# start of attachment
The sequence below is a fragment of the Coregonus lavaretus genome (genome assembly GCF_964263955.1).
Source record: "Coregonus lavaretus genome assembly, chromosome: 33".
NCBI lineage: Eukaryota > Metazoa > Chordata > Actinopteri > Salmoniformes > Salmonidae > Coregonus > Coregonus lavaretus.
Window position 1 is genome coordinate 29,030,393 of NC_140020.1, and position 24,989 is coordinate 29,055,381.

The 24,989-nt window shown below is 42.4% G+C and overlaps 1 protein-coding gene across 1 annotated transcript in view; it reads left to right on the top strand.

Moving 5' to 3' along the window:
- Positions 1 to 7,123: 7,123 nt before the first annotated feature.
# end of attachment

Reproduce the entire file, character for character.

The sequence below is a fragment of the Coregonus lavaretus genome (genome assembly GCF_964263955.1).
Source record: "Coregonus lavaretus genome assembly, chromosome: 33".
NCBI lineage: Eukaryota > Metazoa > Chordata > Actinopteri > Salmoniformes > Salmonidae > Coregonus > Coregonus lavaretus.
Window position 1 is genome coordinate 29,030,393 of NC_140020.1, and position 24,989 is coordinate 29,055,381.

The 24,989-nt window shown below is 42.4% G+C and overlaps 1 protein-coding gene across 1 annotated transcript in view; it reads left to right on the top strand.

Moving 5' to 3' along the window:
- Positions 1 to 7,123: 7,123 nt before the first annotated feature.